I have enjoyed this little girl even though she has given me a run for my money at times. She was one of my first four and was the one that managed (at 5 weeks old) to peck my diamond stud out of my ear. Needless to say, I don’t wear earrings anymore. :lau (During the forthcoming necropsy I will be checking her gizzard!) She is also the only one who went through a rebel stage and figured out quickly how to get my attention - by sneaking up behind me biting my legs. :mad: And she also is my only hen to have spurs, that I regularly trim. Good old Butter.

    I’ve got a job to do now and it sounds as though this weekend will be the best time. :hit Thank you for your insight as well.
     
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  9. Mimi’s 13

    Mimi’s 13 fuhgettaboutit

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    Thank you for the explanation of all the problems. It helps to see them all grouped together.

    Believe it or not I have watched that video numerous times. In my mind, if ascites was the problem, I would have been willing to drain her. However, after reading the responses thus far, I don’t believe that, alone, is what I’m dealing with.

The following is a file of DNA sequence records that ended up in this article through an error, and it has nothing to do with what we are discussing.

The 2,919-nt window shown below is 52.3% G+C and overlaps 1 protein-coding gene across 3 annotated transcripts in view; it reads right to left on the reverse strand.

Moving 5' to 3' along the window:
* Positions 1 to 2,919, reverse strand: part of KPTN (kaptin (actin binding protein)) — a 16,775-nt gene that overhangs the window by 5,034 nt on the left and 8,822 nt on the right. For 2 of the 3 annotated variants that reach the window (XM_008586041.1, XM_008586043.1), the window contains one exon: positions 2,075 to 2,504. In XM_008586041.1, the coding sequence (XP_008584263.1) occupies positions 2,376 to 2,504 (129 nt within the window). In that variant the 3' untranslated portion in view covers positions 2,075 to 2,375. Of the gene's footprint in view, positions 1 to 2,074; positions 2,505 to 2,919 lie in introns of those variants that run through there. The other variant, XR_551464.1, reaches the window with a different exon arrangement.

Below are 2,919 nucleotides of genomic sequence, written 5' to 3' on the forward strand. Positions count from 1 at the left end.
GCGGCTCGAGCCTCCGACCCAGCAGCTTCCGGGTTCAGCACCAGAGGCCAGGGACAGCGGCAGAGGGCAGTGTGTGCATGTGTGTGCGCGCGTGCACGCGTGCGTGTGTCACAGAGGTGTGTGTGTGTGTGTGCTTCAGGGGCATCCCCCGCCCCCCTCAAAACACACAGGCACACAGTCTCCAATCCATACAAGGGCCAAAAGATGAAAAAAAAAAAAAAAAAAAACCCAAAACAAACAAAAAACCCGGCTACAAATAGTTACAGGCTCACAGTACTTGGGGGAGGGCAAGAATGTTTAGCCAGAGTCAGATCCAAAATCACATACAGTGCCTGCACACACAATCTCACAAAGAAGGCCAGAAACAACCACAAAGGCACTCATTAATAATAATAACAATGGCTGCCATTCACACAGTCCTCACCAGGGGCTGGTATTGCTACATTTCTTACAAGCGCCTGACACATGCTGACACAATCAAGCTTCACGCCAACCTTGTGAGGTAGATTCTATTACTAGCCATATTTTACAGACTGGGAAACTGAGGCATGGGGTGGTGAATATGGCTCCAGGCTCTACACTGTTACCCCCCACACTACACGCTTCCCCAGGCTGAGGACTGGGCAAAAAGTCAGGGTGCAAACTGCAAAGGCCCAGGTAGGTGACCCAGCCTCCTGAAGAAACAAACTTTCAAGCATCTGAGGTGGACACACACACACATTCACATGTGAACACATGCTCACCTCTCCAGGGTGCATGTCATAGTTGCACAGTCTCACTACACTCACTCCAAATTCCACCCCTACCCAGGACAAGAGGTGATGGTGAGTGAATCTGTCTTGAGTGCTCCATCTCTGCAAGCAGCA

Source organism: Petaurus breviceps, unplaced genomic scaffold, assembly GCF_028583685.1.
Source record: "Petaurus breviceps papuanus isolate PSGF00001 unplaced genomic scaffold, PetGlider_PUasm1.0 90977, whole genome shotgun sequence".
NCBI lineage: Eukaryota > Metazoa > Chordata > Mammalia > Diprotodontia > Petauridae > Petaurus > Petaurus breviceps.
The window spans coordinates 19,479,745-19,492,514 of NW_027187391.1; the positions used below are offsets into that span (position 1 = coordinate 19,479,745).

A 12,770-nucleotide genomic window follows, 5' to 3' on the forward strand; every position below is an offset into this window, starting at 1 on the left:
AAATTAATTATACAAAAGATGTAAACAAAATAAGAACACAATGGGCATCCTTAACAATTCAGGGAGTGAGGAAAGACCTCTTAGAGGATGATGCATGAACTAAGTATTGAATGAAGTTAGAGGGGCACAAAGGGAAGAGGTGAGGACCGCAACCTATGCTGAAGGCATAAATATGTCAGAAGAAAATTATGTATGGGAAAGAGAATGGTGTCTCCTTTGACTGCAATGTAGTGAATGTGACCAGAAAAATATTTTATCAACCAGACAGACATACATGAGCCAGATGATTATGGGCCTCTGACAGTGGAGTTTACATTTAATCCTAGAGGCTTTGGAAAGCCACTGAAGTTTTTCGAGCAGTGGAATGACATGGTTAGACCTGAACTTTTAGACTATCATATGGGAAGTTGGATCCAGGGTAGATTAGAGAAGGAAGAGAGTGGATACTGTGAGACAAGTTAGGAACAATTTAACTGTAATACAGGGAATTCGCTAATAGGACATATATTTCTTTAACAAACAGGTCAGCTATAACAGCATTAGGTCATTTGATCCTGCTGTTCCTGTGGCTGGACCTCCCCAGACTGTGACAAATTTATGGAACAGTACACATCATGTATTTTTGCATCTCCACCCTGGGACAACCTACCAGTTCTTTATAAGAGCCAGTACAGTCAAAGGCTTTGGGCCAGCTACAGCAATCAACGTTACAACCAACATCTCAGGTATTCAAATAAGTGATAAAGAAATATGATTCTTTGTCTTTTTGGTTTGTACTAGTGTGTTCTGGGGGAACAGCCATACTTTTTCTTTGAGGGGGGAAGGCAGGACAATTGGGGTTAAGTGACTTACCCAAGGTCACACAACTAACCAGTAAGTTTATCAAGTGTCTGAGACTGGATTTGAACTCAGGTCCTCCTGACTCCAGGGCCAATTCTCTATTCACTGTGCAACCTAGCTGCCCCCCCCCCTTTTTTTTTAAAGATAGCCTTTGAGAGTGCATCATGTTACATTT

I will definitely be performing a necropsy on her...most likely sooner than later.

    Thank you again for your time and knowledge.
     
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  10. rebrascora

    rebrascora Free Ranging

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    If you do decide to despatch her and perform a necropsy, we would be interested to see photos and possibly help guide you to a diagnosis. I know it is a decision that is easily put off and we usually do it later than we should. I find it helps to see what was going on inside them afterwards to know that I made the right decision and enable me to make the decision to euthanize with more confidence and knowledge in the future. When you find a massive lash egg inside a hen, you realise how much discomfort she must have been in etc. It is a good idea to assess the areas of abdominal swelling externally before cutting them open so that you can correlate what you feel externally with what you find internally. In my experience, Salpingitis with large lash eggs generally lead to swelling around and just below the vent... kind of pushing out the back end, whereas internal laying and ascites hang lower between the legs.
    I'm sorry you have to make this difficult decision for your hen but it is part of the responsibility of keeping a flock and sooner or later you do experience these things and others like the Lymphoid Leucosis that azygous has to deal with and the Marek's in my flock.